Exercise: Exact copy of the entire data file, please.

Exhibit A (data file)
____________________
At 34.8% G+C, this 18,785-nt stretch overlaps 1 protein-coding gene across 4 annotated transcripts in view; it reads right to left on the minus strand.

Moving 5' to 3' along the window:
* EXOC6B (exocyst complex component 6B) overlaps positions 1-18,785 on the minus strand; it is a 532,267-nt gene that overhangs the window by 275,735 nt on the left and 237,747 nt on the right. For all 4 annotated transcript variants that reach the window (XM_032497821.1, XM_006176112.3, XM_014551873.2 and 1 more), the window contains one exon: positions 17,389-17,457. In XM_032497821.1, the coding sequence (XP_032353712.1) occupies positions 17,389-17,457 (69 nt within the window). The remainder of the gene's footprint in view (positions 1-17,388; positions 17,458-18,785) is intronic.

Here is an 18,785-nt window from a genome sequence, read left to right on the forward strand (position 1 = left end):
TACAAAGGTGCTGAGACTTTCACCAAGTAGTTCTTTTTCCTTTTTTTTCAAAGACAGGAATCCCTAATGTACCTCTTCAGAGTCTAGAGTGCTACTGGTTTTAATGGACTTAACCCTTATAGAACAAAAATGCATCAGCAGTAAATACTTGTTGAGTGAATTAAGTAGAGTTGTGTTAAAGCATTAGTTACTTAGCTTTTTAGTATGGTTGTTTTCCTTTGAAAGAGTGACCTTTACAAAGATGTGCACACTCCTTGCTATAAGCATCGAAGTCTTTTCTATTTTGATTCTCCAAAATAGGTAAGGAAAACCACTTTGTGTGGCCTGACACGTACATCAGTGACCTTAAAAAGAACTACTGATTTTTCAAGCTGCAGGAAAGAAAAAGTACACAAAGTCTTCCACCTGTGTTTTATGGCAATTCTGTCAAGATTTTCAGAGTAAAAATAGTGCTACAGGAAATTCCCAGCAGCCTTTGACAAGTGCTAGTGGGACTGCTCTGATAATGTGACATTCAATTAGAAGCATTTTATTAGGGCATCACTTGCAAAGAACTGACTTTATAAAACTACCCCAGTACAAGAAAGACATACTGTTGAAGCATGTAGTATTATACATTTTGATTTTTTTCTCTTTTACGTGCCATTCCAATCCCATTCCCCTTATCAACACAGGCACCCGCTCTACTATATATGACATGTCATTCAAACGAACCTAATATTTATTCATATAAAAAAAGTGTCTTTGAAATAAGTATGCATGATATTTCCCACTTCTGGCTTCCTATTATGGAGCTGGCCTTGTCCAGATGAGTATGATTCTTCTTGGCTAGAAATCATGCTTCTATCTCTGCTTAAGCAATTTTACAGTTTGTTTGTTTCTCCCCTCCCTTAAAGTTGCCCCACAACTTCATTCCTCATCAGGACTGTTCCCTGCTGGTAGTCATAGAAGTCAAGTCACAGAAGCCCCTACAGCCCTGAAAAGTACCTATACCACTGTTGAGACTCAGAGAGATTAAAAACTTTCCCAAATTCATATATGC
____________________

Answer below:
At 34.8% G+C, this 18,785-nt stretch overlaps 1 protein-coding gene across 4 annotated transcripts in view; it reads right to left on the minus strand.

Moving 5' to 3' along the window:
* EXOC6B (exocyst complex component 6B) overlaps positions 1-18,785 on the minus strand; it is a 532,267-nt gene that overhangs the window by 275,735 nt on the left and 237,747 nt on the right. For all 4 annotated transcript variants that reach the window (XM_032497821.1, XM_006176112.3, XM_014551873.2 and 1 more), the window contains one exon: positions 17,389-17,457. In XM_032497821.1, the coding sequence (XP_032353712.1) occupies positions 17,389-17,457 (69 nt within the window). The remainder of the gene's footprint in view (positions 1-17,388; positions 17,458-18,785) is intronic.

Here is an 18,785-nt window from a genome sequence, read left to right on the forward strand (position 1 = left end):
TACAAAGGTGCTGAGACTTTCACCAAGTAGTTCTTTTTCCTTTTTTTTCAAAGACAGGAATCCCTAATGTACCTCTTCAGAGTCTAGAGTGCTACTGGTTTTAATGGACTTAACCCTTATAGAACAAAAATGCATCAGCAGTAAATACTTGTTGAGTGAATTAAGTAGAGTTGTGTTAAAGCATTAGTTACTTAGCTTTTTAGTATGGTTGTTTTCCTTTGAAAGAGTGACCTTTACAAAGATGTGCACACTCCTTGCTATAAGCATCGAAGTCTTTTCTATTTTGATTCTCCAAAATAGGTAAGGAAAACCACTTTGTGTGGCCTGACACGTACATCAGTGACCTTAAAAAGAACTACTGATTTTTCAAGCTGCAGGAAAGAAAAAGTACACAAAGTCTTCCACCTGTGTTTTATGGCAATTCTGTCAAGATTTTCAGAGTAAAAATAGTGCTACAGGAAATTCCCAGCAGCCTTTGACAAGTGCTAGTGGGACTGCTCTGATAATGTGACATTCAATTAGAAGCATTTTATTAGGGCATCACTTGCAAAGAACTGACTTTATAAAACTACCCCAGTACAAGAAAGACATACTGTTGAAGCATGTAGTATTATACATTTTGATTTTTTTCTCTTTTACGTGCCATTCCAATCCCATTCCCCTTATCAACACAGGCACCCGCTCTACTATATATGACATGTCATTCAAACGAACCTAATATTTATTCATATAAAAAAAGTGTCTTTGAAATAAGTATGCATGATATTTCCCACTTCTGGCTTCCTATTATGGAGCTGGCCTTGTCCAGATGAGTATGATTCTTCTTGGCTAGAAATCATGCTTCTATCTCTGCTTAAGCAATTTTACAGTTTGTTTGTTTCTCCCCTCCCTTAAAGTTGCCCCACAACTTCATTCCTCATCAGGACTGTTCCCTGCTGGTAGTCATAGAAGTCAAGTCACAGAAGCCCCTACAGCCCTGAAAAGTACCTATACCACTGTTGAGACTCAGAGAGATTAAAAACTTTCCCAAATTCATATATGC